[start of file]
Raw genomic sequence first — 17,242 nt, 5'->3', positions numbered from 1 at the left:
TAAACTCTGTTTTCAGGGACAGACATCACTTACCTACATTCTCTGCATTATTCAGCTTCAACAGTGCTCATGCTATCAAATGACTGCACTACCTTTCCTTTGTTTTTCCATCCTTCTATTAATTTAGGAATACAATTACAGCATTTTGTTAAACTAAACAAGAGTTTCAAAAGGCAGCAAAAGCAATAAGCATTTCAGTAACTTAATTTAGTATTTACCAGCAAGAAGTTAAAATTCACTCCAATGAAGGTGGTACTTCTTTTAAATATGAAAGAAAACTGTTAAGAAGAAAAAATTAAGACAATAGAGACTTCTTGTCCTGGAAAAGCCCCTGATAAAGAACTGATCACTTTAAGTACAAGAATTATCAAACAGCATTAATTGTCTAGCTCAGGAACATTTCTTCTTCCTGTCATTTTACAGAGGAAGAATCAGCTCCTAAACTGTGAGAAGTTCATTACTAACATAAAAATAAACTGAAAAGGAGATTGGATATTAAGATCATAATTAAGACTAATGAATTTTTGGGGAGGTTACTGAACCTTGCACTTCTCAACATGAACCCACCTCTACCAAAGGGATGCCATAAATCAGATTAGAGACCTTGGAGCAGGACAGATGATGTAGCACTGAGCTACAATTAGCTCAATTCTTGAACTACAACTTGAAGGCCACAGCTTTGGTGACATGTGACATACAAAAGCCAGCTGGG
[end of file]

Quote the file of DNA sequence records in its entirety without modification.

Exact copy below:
Raw genomic sequence first — 17,242 nt, 5'->3', positions numbered from 1 at the left:
TAAACTCTGTTTTCAGGGACAGACATCACTTACCTACATTCTCTGCATTATTCAGCTTCAACAGTGCTCATGCTATCAAATGACTGCACTACCTTTCCTTTGTTTTTCCATCCTTCTATTAATTTAGGAATACAATTACAGCATTTTGTTAAACTAAACAAGAGTTTCAAAAGGCAGCAAAAGCAATAAGCATTTCAGTAACTTAATTTAGTATTTACCAGCAAGAAGTTAAAATTCACTCCAATGAAGGTGGTACTTCTTTTAAATATGAAAGAAAACTGTTAAGAAGAAAAAATTAAGACAATAGAGACTTCTTGTCCTGGAAAAGCCCCTGATAAAGAACTGATCACTTTAAGTACAAGAATTATCAAACAGCATTAATTGTCTAGCTCAGGAACATTTCTTCTTCCTGTCATTTTACAGAGGAAGAATCAGCTCCTAAACTGTGAGAAGTTCATTACTAACATAAAAATAAACTGAAAAGGAGATTGGATATTAAGATCATAATTAAGACTAATGAATTTTTGGGGAGGTTACTGAACCTTGCACTTCTCAACATGAACCCACCTCTACCAAAGGGATGCCATAAATCAGATTAGAGACCTTGGAGCAGGACAGATGATGTAGCACTGAGCTACAATTAGCTCAATTCTTGAACTACAACTTGAAGGCCACAGCTTTGGTGACATGTGACATACAAAAGCCAGCTGGG